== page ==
Monday 23 June 2014

Battle of Bannockburn - Day 1

Day break on Sunday 23rd June 1314.  Roberts army forms up to meet the English. Maurice the aged blind Abbott of Inchaffray celebrates mass for the army after which Robert de Bruce addresses his soldiers, informing them that anyone who does not have the stomach for a fight should leave.  A great cry re-assures him that they are ready.  The camp followers, known as the ‘Small Folk’, are sent off to wait at the rear of the field on  St Gillies’ Hill.  The Schiltrons are formed for battle fronting the fords over the Bannockburn that the English must cross.
The English advance continues and  moves out of the Torwood with the advance guard under the command of the Earls of Hereford and Gloucester,  riding to cross the Bannockburn and attack the Scots   beyond.
300 horsemen under Sir Robert Clifford and Henry de Beaumont ride towards  Stirling Castle  to re-enforce the garrison. Randolph rushes his foot soldiers down  the path to block the route of Clifford’s and de Beaumont’s force.  A savage fight take place with the English horsemen unable to penetrate the spear line of Randolph’s hastily formed schiltron.  The Scots are hard pressed and Douglas moves his men forward to give help but sees that the English are giving way.  The English cavalry breaks  in two with half riding for the castle and the remainder returning to the main army. 
Meanwhile, the main Body of the english army continues it´s  advance. With some suprise, as they expected them to just melt away in the face of such an army,  they see the Scottish army formed up and waiting.
Two divisions of the english cavalry, led by Hereford and Gloucester start the attack. Hereford’s nephew,  Sir Henry de Bohun gallops  ahead to challenge the Scots King to single combat.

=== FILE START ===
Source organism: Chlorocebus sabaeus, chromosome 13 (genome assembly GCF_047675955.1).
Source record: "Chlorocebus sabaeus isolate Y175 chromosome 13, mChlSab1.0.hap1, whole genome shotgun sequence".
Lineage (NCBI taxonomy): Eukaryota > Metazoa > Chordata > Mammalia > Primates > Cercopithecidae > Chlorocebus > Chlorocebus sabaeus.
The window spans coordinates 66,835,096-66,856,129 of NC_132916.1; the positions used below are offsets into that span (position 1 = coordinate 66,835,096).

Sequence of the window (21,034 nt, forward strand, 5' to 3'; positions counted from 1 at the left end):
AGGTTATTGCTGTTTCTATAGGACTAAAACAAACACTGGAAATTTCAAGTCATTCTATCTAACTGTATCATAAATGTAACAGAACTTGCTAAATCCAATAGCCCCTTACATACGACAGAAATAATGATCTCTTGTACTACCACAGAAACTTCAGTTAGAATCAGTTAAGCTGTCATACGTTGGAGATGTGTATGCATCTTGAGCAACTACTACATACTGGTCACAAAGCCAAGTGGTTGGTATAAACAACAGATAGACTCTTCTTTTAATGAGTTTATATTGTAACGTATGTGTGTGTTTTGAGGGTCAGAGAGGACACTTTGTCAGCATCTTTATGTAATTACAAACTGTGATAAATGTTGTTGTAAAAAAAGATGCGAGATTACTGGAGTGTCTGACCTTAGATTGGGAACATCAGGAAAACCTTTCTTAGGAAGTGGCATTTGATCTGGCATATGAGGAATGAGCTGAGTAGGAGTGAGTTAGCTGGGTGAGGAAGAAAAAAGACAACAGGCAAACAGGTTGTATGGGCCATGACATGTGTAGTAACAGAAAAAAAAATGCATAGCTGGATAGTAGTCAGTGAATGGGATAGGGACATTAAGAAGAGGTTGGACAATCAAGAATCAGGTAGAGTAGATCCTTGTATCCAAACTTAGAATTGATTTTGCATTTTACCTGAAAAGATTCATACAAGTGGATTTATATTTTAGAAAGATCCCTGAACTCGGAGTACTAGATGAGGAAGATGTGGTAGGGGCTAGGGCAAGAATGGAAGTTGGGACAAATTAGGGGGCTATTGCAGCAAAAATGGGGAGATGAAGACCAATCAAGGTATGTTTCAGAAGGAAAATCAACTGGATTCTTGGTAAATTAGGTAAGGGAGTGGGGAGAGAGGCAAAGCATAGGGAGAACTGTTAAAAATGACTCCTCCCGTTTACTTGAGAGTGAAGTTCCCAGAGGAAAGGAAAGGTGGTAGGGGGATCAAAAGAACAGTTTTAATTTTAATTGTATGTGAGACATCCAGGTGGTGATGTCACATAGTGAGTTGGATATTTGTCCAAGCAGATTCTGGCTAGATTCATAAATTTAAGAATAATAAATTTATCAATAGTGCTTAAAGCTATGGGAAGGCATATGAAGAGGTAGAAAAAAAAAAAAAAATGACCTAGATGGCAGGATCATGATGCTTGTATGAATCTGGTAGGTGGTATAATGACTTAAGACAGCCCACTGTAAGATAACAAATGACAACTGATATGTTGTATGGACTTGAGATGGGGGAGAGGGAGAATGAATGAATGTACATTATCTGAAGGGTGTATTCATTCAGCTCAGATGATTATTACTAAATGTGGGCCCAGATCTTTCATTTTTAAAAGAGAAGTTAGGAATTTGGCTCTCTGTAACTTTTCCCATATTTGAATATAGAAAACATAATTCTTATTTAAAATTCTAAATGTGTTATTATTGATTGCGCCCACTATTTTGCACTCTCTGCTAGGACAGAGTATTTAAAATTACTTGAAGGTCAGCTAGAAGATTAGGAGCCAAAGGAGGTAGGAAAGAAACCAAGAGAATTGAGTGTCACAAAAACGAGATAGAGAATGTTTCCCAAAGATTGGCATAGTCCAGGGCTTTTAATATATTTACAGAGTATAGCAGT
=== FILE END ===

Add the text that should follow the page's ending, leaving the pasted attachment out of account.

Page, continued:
Robert de Bruce rides forward to meet de Bohun. .De Bohun rides at de Bruce with lance couched. De Bruce evades de Bohun’s lance point and as de Bohun thunders past him, he strikes  him a deadly blow on the head with his axe.  De Bohun falls dead.
Following their king’s triumph the Scots infantry rushes on the English army now struggling to clear the Bannockburn at a narrow crossing point which  has forced the mass of horsemen to pack into a narrow column. A terrible slaughter ensues, the English knights impeded by  shallow pits concealed with branches.  Among the extensive English casualties,  the Earl of Gloucester is wounded and unhorsed, only being rescued from death or capture by his retainers.
What part of the English army that has  come through the ford  now re-crosses the Bannockburn and the Scots infantry returns to their positions in the forests of the New Park.  The English army has been convincingly repelled.
In the English camp on the far side of the Bannockburn the infantry is more than discouraged.  Word now spreads  that the war is unrighteous and this had been the cause of the day’s defeat.  God was against the English army.  Order breaks down and the horde of foot soldiers ransacks the supply wagons and drinks through the night.  Heralds declare the victory as certain in the morning but few are convinced.
Sir Alexander Seton, fighting in the service of Edward II now deserts the English camp.
Meanwhile De Bruce  puts two proposals to his commanders.  Firstly, that the Scots army  withdraw from the field, leaving the English army to attempt a re-conquest of Scotland until a lack of supplies forces it to withdraw south of the border.  Or, secondly that they   renew the battle the next day.  Bruce’s commanders urge a resumption of the battle.
Sir Alexander Seton arrives from the English camp, and advises de Bruce that morale is low in the English army.  Seton says “Sir, if you wish to take all of Scotland, now is the time.  Edward’s army is grievously discouraged.  You may beat them on the morrow with little loss and great glory.”

The decision is made...battle will be given. So Ends day one.


  1. Great figures to go with your dialogue


  2. Impressive work Paul , great paint as always .
    Cheers .

  3. A damn good day.....beautiful work!

  4. Great narrative and superb photos!

  5. awesome figures/painting and a very lovely Battle of Bannockburn - Day 1 editorial...

  6. Excellent, very atmospheric!

  7. Fantastic stuff there Paul!

  8. Great battle report and the pictures of all your bods brings it to live! Excellent work Paul.

    PS: Next sunday they give a documentary about "The Quest for Bannockburn " on BBC2 at nine o'clock.


  9. Wonderful post, terrific figures, and a fine tribute to one of the world's iconic battles!